Director: Claude Barras
Cast: Gaspard Schlatter, Sixtine Murat, Paulin Jaccound, Michel Vuillermoz
Running time: 66 minutes
After inadvertent tragedy strikes, 9-year old Icare (Schlatter) – nicknamed ‘Courgette’ by his alcoholic mother – is sent to a children’s home. Struggling at first to fit in, he soon teams up with bully Simon (Jaccound) to foil a wicked aunt from taking new arrival Camille (Murat) away. Amidst painful solitude, solidarity and romance soon blossoms.
Does seeing a film with Courgette in the title count towards your five-a-day?
Well if so, you can toss that bland, overdone broccoli aside, because this little French-Swiss dish most definitely counts for all five.
After being mesmerised by Michael Dudok de Wit’s breath-taking The Red Turtle last week, my respiratory system was once again in disarray as a result of the equally marvellous My Life as a Courgette.
Originally screened at the 2016 Cannes Film festival, and subsequently nominated for Best Animated Feature Film category at the 89th Academy Awards, this stop motion marvel marks director Claude Barras’ transition from acclaimed shorts to the world of feature film. Adapted for the screen from Gilles Paris’ 2002 novel, the film also boasts the screenwriting talents of Céline Sciamma, whose previous directorial works, such as 2014’s electrifying Girlhood, more than suggest she knows how to do youth well. The writing is precise and poignant here, without ever feeling the need to be excessively emphatic, and character backstory is constructed with unflinching transparency – Simon’s parents are drug addicts, Camille witnessed the death of both parents after a heated argument, while the other children are left parentless as the result of deportation, violence, criminality, and mental disorder.
If The Red Turtle’s magnificence exists through its ambiguity, My Life as a Courgette is made brilliant in its honesty. It’s an unwavering insight into child abandonment; combining heart-breaking testimonies with delightfully innocent sexual jokes (we’re talking exploding willies and female ‘agreement’). Rebuffing a sentimentality often found in similar, more mainstream works, Barras’ film is all the better in its minimalist approach. The transcending, universal themes, emotions, and fears of such subject material are never over-egged, but are instead shown through much simpler, and altogether more powerful means; a character gaze, silent shrug, or boat made from an empty can of beer replaces the need for waterworks or orchestral intervention; and lingering camera shots say as much as any emotive character speech could. In line with such minimalism, it’s just a crying shame that this will also have a minimal cinematic release.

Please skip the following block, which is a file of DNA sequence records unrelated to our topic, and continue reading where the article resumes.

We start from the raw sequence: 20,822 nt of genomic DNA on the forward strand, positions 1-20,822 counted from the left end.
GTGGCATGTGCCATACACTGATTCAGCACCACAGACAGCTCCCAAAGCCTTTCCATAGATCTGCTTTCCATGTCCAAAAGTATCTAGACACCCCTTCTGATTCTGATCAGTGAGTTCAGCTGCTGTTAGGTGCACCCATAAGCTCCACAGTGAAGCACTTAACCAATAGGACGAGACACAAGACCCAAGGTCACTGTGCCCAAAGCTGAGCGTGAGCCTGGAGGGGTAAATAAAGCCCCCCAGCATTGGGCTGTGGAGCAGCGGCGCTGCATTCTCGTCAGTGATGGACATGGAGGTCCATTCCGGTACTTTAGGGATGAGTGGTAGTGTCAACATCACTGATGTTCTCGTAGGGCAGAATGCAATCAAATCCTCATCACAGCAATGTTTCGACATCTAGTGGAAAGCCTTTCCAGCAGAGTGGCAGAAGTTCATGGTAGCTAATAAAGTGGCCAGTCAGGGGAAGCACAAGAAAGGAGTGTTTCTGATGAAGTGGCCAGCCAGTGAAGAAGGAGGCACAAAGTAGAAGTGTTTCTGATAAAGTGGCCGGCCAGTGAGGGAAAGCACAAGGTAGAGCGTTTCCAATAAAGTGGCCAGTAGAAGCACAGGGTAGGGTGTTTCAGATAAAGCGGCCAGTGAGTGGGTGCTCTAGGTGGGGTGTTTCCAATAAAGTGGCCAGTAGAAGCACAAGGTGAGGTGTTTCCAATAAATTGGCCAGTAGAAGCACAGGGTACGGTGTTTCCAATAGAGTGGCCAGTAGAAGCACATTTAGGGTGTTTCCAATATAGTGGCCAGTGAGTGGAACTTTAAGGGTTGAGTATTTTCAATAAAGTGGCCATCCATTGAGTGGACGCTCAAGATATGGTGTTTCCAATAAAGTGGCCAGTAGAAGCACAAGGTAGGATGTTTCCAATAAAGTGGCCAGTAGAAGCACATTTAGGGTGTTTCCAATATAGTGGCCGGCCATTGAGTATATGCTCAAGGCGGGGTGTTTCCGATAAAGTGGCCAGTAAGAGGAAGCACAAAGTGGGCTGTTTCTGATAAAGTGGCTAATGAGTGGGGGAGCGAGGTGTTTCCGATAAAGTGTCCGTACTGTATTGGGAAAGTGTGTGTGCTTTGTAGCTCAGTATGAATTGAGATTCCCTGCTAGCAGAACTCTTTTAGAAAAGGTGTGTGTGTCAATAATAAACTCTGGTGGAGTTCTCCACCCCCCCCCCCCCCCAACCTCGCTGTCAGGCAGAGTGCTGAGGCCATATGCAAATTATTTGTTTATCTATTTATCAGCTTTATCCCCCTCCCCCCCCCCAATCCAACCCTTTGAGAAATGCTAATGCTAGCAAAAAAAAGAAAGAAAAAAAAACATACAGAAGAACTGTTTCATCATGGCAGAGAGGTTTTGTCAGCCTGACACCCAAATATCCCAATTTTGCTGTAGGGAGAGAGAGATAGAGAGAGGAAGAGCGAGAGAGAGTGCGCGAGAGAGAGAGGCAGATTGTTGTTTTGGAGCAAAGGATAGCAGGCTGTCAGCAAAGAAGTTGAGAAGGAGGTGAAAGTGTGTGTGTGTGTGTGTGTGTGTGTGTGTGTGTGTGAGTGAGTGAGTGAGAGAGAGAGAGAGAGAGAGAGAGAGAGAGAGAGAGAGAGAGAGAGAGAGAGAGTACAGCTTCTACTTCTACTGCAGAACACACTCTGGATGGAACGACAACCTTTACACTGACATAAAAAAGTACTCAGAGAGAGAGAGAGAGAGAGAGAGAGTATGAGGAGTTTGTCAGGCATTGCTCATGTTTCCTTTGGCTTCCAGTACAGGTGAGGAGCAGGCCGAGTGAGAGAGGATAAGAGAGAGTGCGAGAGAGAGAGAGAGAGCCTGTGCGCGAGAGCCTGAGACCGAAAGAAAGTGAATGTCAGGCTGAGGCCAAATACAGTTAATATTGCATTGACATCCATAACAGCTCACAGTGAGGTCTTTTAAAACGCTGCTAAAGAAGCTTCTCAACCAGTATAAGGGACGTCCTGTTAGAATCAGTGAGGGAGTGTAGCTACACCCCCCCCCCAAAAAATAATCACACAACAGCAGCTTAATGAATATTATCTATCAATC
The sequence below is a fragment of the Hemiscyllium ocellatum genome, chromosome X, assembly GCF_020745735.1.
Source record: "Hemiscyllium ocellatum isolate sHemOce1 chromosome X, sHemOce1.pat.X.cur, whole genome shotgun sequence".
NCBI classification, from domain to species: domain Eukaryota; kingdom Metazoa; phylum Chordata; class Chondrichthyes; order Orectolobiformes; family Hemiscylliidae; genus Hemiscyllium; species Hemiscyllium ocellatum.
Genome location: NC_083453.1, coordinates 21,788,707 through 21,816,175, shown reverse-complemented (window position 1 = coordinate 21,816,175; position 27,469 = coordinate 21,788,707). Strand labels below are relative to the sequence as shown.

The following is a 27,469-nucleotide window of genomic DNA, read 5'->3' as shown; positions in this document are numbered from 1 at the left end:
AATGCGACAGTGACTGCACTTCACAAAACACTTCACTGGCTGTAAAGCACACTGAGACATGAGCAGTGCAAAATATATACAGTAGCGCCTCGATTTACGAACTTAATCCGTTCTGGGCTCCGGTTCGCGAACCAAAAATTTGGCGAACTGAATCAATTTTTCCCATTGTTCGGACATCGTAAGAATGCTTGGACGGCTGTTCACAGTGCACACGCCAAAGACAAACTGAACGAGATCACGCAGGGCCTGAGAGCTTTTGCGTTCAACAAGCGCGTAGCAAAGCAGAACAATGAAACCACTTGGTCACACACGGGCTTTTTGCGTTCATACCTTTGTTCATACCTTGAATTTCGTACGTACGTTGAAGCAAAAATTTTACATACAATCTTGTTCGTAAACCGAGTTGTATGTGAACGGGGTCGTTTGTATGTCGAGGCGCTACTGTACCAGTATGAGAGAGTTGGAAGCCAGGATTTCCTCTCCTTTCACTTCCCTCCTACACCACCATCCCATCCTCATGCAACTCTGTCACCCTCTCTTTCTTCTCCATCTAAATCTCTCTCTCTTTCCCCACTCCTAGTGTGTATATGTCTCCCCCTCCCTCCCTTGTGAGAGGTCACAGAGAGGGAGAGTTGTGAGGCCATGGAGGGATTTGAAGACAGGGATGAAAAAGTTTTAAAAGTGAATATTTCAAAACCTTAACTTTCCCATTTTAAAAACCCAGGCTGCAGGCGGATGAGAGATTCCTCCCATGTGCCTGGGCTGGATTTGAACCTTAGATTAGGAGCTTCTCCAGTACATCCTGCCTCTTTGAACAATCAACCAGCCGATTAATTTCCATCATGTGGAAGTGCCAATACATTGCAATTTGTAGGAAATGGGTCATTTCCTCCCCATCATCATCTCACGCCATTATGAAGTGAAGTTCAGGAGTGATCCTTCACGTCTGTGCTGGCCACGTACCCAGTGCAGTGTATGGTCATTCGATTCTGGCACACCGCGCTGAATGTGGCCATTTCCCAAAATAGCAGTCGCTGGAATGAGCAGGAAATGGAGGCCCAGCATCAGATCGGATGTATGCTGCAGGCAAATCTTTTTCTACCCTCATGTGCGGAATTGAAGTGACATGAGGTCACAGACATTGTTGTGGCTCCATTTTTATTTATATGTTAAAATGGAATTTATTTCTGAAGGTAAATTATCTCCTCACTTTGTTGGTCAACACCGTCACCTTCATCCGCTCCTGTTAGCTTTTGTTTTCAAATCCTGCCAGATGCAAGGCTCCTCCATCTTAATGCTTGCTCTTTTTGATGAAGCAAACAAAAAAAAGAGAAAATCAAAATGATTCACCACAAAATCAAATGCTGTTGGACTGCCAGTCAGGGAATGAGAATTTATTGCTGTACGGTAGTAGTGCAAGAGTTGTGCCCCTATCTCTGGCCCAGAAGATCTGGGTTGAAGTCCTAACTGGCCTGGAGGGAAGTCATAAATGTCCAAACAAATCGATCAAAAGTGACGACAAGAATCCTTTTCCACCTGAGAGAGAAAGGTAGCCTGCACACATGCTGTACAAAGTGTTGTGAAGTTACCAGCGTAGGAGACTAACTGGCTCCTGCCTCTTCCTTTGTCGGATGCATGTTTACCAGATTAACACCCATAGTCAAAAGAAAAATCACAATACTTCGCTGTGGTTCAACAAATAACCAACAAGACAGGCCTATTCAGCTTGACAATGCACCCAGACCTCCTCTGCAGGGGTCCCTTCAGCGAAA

Barras’ deft use of primary colour, namely blues, reds, and yellows – indicative of a time when life should be just as simple – cleverly contrasts with the complex hardships and emotions the children are forced to experience. Similarly, the oddly shaped Plasticine characters and oddly shaped Plastcicine structures are steeped in realism, and there are some refreshingly unconventional character colours amidst Barras’ pallet, too. The film’s adult figures of authority, the typical villains in such stories – a police officer and children’s home workers – are, with the exception of a more generic, sinister relative, shaded with compassion, kindness, and understanding.
And just as Sciamma’s depiction of gritty adolescence in Girlhood is laced with drops of optimism throughout, the shared anguish the children are burdened with here manifests as the very thing that binds, and ultimately unites them. Moments of unadulterated joy – such as snow resort disco dancing to Eisbär by Swiss band Grauzone, or a devishly clever plan involving an MP3 player that the kids from The Goonies would surely be proud of – mean that by the end of its snappy 66-minute run time, My Life as a Courgette has clawed hope from the dark recesses of childhood abandonment and despair.
A simple story simply told; My Life as a Courgette is simply wonderful.